National brain tumour research funding needs to increase to £35 million a year
Thinking of you on Father’s Day
This Father’s Day, our thoughts are with all the families who have been affected by brain tumours.
Whether you are spending today with someone living with a brain tumour, are a father facing a devastating diagnosis, or are remembering a loved one, we are keeping you in our thoughts.
Father-of-two Stewart Bryson was first diagnosed with a brain tumour in 2014. He had an awake craniotomy during which surgeons removed as much of the tumour as they could, but they were unable to get it all out.
In 2016 a scan showed the tumour had grown so Stewart underwent a second operation. He was told that his tumour had progressed and was now a glioblastoma multiforme (GBM).
He said: “I'm grateful my body has responded so well to the chemotherapy and radiotherapy treatment. Having a positive attitude and temperament has allowed me to just get on with daily life without dwelling on my condition.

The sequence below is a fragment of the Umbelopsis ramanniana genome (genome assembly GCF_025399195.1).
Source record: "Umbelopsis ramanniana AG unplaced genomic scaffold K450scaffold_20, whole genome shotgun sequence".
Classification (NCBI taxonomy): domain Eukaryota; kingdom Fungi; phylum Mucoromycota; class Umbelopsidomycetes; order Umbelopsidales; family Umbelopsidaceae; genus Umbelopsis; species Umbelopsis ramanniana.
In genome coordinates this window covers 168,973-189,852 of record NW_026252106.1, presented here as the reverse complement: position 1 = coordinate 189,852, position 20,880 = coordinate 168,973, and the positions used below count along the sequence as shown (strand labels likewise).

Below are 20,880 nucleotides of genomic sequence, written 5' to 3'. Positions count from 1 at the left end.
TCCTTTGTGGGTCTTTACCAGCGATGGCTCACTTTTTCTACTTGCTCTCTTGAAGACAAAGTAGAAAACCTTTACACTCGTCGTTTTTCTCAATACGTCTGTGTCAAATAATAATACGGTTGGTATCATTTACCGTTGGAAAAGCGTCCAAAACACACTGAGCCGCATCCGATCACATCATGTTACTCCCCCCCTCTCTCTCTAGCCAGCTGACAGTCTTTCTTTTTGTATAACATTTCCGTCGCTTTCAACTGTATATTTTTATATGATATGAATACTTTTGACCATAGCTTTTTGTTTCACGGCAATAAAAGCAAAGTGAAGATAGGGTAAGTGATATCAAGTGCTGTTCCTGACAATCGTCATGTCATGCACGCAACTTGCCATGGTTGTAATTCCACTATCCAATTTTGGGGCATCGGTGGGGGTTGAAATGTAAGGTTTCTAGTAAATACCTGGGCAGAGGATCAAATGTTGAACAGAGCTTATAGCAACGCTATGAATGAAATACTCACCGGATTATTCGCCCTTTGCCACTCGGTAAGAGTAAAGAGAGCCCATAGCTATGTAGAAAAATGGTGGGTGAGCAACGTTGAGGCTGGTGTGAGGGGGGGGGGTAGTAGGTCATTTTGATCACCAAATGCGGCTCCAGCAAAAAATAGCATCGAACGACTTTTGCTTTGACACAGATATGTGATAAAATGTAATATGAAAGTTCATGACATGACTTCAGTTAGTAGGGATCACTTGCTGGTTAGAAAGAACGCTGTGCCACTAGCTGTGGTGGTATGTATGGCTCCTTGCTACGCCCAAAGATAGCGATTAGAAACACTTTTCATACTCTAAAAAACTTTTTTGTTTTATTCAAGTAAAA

“After two years free from surgery, the arrival of our daughter Isla was such a joy, followed 20 months later the birth of our son Finley. The great joy was short lived as a few weeks later a scan showed a tumour had appeared in a different area.”
Having undergone a third operation a month after Finley’s birth, Stewart underwent further chemotherapy and radiotherapy treatment.
Stewart, who now has MRI scans every six months, added: “I’m only 34, but at least I’ve had a life, unlike some young children who have what I have.
“Of course, I want to see my children go to primary school and university, and watch them get married, but I try not to think about it too much. It is what it is.”
You can help us get closer to a cure for all types of brain tumours by donating what you can here.
If you found this story interesting or helpful, sign up to our weekly e-news and keep up to date with all the latest from Brain Tumour Research.